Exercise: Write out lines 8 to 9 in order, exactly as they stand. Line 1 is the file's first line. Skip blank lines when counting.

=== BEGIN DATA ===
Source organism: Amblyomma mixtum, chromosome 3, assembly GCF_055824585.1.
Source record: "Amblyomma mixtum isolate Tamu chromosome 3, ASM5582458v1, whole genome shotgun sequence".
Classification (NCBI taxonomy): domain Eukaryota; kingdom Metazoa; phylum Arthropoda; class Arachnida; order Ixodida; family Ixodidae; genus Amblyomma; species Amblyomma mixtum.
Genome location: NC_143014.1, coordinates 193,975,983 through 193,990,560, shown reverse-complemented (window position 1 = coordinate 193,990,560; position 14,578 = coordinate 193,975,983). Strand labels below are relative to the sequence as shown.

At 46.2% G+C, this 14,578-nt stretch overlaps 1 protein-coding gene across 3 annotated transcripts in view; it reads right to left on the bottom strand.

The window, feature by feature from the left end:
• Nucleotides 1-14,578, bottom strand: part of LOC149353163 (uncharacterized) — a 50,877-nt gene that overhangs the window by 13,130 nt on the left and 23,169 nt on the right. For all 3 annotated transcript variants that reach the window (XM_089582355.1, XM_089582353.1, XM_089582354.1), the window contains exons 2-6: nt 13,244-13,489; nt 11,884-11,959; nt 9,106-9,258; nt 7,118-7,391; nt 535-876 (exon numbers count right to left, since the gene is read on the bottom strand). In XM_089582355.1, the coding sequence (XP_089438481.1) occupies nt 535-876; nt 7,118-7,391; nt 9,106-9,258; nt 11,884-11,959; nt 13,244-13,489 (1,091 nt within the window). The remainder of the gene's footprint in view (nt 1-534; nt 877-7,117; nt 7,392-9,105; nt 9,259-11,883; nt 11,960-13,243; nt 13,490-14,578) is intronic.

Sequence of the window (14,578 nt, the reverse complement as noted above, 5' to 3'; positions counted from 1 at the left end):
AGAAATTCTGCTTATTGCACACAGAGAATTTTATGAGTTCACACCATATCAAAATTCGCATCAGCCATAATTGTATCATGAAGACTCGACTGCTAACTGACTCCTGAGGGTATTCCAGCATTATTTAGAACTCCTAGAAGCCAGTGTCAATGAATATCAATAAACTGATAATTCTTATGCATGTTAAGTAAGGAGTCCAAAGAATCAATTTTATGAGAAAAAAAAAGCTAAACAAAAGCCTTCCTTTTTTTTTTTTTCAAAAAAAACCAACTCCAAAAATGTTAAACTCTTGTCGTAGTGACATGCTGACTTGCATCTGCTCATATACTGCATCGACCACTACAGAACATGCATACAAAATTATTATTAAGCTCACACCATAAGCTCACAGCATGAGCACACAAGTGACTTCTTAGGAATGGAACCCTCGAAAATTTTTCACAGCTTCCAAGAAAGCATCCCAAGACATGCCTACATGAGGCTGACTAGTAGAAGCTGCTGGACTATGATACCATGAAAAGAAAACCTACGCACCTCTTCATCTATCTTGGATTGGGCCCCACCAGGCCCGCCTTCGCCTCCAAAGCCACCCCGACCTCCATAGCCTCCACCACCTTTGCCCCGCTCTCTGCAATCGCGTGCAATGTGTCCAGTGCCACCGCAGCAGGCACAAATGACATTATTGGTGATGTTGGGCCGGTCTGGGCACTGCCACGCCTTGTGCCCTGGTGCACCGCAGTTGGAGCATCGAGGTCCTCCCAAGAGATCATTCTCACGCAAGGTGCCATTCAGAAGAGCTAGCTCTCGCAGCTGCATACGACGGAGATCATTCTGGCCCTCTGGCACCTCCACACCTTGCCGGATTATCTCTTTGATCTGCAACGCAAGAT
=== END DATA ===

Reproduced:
Sequence of the window (14,578 nt, the reverse complement as noted above, 5' to 3'; positions counted from 1 at the left end):
AGAAATTCTGCTTATTGCACACAGAGAATTTTATGAGTTCACACCATATCAAAATTCGCATCAGCCATAATTGTATCATGAAGACTCGACTGCTAACTGACTCCTGAGGGTATTCCAGCATTATTTAGAACTCCTAGAAGCCAGTGTCAATGAATATCAATAAACTGATAATTCTTATGCATGTTAAGTAAGGAGTCCAAAGAATCAATTTTATGAGAAAAAAAAAGCTAAACAAAAGCCTTCCTTTTTTTTTTTTTCAAAAAAAACCAACTCCAAAAATGTTAAACTCTTGTCGTAGTGACATGCTGACTTGCATCTGCTCATATACTGCATCGACCACTACAGAACATGCATACAAAATTATTATTAAGCTCACACCATAAGCTCACAGCATGAGCACACAAGTGACTTCTTAGGAATGGAACCCTCGAAAATTTTTCACAGCTTCCAAGAAAGCATCCCAAGACATGCCTACATGAGGCTGACTAGTAGAAGCTGCTGGACTATGATACCATGAAAAGAAAACCTACGCACCTCTTCATCTATCTTGGATTGGGCCCCACCAGGCCCGCCTTCGCCTCCAAAGCCACCCCGACCTCCATAGCCTCCACCACCTTTGCCCCGCTCTCTGCAATCGCGTGCAATGTGTCCAGTGCCACCGCAGCAGGCACAAATGACATTATTGGTGATGTTGGGCCGGTCTGGGCACTGCCACGCCTTGTGCCCTGGTGCACCGCAGTTGGAGCATCGAGGTCCTCCCAAGAGATCATTCTCACGCAAGGTGCCATTCAGAAGAGCTAGCTCTCGCAGCTGCATACGACGGAGATCATTCTGGCCCTCTGGCACCTCCACACCTTGCCGGATTATCTCTTTGATCTGCAACGCAAGAT